Going In-House? Get a One-Way Ticket
News today from Corporate Counsel magazine that Robert Graham's work as an in-house lawyer at General Re Corp. could land him in jail for life should be reason enough to think twice before leaving a law firm and going in-house. But even if a move in-house is not likely to send you to the Big House, there may be more subtle career factors that you should consider before making the leap.
At his blog Counsel to Counsel, Stephen Seckler points to an article by his colleague Gloria Cannon which "suggests that a ticket out of a law firm is likely to be a one way ticket -- so think long and hard before you attempt the move."
Indeed, in the article, "A View from the Other Side: My Life as an In-House Attorney," Cannon frankly addresses some of the downsides to going in-house. She had spent five years as a BigLaw associate in Los Angeles when she got an offer to join a client. It sounded like a dream job, one she readily accepted. And it was, she emphasizes, "very positive" overall. But her experience on the inside served to debunk various myths held by those on the outside, such as that in-house work promises a cushier lifestyle, more exciting work and comparable pay.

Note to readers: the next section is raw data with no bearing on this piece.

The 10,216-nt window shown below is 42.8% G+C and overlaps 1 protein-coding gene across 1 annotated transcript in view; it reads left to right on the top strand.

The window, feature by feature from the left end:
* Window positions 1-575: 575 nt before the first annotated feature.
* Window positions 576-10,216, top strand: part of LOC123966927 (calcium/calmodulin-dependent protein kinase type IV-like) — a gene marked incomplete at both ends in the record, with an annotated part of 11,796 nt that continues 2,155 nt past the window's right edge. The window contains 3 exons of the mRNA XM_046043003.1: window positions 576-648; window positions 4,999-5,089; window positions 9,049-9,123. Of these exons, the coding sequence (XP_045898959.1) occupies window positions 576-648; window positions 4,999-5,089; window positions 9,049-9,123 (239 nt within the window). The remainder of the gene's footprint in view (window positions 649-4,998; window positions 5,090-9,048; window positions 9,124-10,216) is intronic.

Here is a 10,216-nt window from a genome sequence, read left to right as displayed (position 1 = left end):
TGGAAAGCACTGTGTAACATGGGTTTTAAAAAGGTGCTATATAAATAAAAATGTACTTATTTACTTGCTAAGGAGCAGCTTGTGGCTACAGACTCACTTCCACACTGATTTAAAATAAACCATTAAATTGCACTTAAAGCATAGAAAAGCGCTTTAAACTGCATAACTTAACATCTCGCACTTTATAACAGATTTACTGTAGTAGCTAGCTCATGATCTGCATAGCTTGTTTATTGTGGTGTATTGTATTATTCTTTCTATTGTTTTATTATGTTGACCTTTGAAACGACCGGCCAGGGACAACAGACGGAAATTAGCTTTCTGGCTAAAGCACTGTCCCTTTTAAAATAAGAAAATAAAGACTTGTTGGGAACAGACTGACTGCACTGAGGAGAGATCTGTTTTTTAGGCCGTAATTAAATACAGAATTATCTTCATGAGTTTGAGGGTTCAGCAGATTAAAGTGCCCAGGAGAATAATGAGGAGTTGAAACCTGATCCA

The myth Seckler points to in his blog post is the assumption that if going in-house doesn't work out, one can always retreat to private practice. Not so, says Cannon:
First, law firms will question your commitment to staying at the firm for the long term. After all, you have already indicated that your commitment level to private practice is questionable by leaving in the first place. Firms will seriously question whether you are simply returning to earn some quick money before leaving again for the next available in-house opportunity.
Second, law firms will assume that your lawyering skills have deteriorated while you have been in-house since they will assume that you have relied on outside counsel to a large extent to handle any sophisticated matters. This may not necessarily be the case, but it will be a hard assumption to overcome.
But what about that positive experience Cannon mentioned? Going in-house definitely has its benefits, she writes: no more tracking billable hours, no pressure to market, and being on the receiving end of law firm marketing largess. But before you make the leap, she urges, consider where you'll land. "Once you leave private practice, it may be extremely difficult to go back."
Posted by Robert J. Ambrogi on March 26, 2008 at 10:20 AM | Permalink
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